The data discussed below is from the Dashboard update as of April 7, 2014.

FiT Processing Durations

While the complete flow chart for LA’s FiT program is more than a shade Byzantine, the Dashboard highlights processing times associated with three key bottlenecks in that flow: the initial Technical Screening that takes place when a project application is first submitted, the interconnection study which determines the cost for the proposed project to tie into DWP’s grid, and contract execution for the PPA between the project developer and DWP.  For each of these milestones, DWP has a goal of completing the work in four weeks.  In each case, DWP is missing those targets by a lot.

As of this writing, DWP is taking, on average, 6 weeks to complete the initial technical screening, 12 weeks (3x the goal) to complete the interconnection study and 14 weeks (3.5x the goal) to execute the contract!  Unfortunately, the Dashboard does not reveal how much of that delay reflects internal DWP processing times versus delays caused by the developer—breaking these delays down to reveal how that works out would be an important modification to the Dashboard.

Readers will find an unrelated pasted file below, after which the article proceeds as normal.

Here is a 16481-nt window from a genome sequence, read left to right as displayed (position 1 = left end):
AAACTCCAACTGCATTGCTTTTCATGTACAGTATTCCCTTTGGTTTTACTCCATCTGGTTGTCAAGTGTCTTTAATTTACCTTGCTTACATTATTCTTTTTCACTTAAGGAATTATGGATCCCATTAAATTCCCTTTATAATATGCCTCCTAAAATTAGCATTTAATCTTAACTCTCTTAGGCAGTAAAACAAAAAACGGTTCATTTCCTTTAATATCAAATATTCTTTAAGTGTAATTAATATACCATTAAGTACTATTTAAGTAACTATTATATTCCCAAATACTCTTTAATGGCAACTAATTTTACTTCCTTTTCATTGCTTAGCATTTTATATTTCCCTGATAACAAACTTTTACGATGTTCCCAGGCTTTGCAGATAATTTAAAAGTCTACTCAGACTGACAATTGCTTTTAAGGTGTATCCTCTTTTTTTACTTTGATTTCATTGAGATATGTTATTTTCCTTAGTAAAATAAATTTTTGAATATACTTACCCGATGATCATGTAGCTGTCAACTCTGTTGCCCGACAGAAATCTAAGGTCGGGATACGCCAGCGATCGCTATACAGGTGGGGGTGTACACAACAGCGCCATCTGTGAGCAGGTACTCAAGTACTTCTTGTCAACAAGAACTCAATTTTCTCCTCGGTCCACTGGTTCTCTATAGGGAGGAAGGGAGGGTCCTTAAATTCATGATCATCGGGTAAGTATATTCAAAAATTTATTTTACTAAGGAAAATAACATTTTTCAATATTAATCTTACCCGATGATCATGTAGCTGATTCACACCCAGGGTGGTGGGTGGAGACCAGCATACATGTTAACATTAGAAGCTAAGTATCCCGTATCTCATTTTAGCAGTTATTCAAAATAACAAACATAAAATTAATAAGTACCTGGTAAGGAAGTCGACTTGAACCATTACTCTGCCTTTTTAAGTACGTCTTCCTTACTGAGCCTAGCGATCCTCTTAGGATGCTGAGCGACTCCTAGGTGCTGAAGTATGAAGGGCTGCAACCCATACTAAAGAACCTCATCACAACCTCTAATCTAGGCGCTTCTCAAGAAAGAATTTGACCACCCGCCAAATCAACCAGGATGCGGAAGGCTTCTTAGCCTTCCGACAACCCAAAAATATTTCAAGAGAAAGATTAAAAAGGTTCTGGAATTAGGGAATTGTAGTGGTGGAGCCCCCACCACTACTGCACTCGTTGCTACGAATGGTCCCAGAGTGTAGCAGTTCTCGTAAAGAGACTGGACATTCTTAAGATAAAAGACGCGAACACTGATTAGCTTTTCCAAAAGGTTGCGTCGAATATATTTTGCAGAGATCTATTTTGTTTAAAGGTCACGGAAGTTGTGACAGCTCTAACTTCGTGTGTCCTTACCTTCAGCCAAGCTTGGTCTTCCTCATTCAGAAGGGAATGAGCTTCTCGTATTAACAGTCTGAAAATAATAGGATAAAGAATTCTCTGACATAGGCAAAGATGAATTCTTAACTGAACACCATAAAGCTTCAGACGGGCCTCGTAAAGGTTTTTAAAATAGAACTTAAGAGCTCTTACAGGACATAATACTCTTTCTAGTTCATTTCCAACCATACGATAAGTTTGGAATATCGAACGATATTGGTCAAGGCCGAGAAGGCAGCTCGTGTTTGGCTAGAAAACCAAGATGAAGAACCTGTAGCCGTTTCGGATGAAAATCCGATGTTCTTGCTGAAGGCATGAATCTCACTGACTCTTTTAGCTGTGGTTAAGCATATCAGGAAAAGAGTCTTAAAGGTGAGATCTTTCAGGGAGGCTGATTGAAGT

While we can understand how incomplete applications and general, technical complexity could add delays to the first two milestones, we are baffled by the 14 weeks of delay in executing the contracts.  These are standard form contracts which, at least according to the program guidelines, are not subject to negotiation.  What could possibly cause a three-and-a-half month delay in getting those contracts signed?  Alas, the Dashboard does not reveal an answer to that question.